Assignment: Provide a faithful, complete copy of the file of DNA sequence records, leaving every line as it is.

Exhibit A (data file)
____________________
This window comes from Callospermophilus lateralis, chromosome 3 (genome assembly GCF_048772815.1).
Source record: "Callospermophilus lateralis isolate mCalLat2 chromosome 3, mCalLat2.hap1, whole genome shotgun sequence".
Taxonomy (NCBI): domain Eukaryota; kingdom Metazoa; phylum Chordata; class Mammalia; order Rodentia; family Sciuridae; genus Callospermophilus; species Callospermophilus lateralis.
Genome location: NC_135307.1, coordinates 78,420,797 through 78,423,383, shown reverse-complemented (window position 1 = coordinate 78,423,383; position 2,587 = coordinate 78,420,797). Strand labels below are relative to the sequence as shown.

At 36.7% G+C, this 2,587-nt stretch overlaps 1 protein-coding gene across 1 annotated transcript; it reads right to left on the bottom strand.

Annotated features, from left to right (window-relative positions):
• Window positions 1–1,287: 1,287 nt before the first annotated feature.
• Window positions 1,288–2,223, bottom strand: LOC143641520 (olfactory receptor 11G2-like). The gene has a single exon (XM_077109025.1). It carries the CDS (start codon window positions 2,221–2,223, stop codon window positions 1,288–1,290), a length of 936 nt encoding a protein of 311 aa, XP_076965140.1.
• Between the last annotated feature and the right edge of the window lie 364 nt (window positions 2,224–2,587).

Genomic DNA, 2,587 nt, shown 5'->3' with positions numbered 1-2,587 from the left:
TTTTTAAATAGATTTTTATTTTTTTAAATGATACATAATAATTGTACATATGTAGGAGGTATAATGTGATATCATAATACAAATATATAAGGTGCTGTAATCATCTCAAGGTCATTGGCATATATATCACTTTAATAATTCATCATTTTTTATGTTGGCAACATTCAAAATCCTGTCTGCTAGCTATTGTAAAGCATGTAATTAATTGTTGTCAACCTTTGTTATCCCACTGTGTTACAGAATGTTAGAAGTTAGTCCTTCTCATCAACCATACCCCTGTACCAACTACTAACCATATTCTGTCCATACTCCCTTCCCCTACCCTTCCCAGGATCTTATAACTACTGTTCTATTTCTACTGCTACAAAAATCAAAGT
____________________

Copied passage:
This window comes from Callospermophilus lateralis, chromosome 3 (genome assembly GCF_048772815.1).
Source record: "Callospermophilus lateralis isolate mCalLat2 chromosome 3, mCalLat2.hap1, whole genome shotgun sequence".
Taxonomy (NCBI): domain Eukaryota; kingdom Metazoa; phylum Chordata; class Mammalia; order Rodentia; family Sciuridae; genus Callospermophilus; species Callospermophilus lateralis.
Genome location: NC_135307.1, coordinates 78,420,797 through 78,423,383, shown reverse-complemented (window position 1 = coordinate 78,423,383; position 2,587 = coordinate 78,420,797). Strand labels below are relative to the sequence as shown.

At 36.7% G+C, this 2,587-nt stretch overlaps 1 protein-coding gene across 1 annotated transcript; it reads right to left on the bottom strand.

Annotated features, from left to right (window-relative positions):
• Window positions 1–1,287: 1,287 nt before the first annotated feature.
• Window positions 1,288–2,223, bottom strand: LOC143641520 (olfactory receptor 11G2-like). The gene has a single exon (XM_077109025.1). It carries the CDS (start codon window positions 2,221–2,223, stop codon window positions 1,288–1,290), a length of 936 nt encoding a protein of 311 aa, XP_076965140.1.
• Between the last annotated feature and the right edge of the window lie 364 nt (window positions 2,224–2,587).

Genomic DNA, 2,587 nt, shown 5'->3' with positions numbered 1-2,587 from the left:
TTTTTAAATAGATTTTTATTTTTTTAAATGATACATAATAATTGTACATATGTAGGAGGTATAATGTGATATCATAATACAAATATATAAGGTGCTGTAATCATCTCAAGGTCATTGGCATATATATCACTTTAATAATTCATCATTTTTTATGTTGGCAACATTCAAAATCCTGTCTGCTAGCTATTGTAAAGCATGTAATTAATTGTTGTCAACCTTTGTTATCCCACTGTGTTACAGAATGTTAGAAGTTAGTCCTTCTCATCAACCATACCCCTGTACCAACTACTAACCATATTCTGTCCATACTCCCTTCCCCTACCCTTCCCAGGATCTTATAACTACTGTTCTATTTCTACTGCTACAAAAATCAAAGT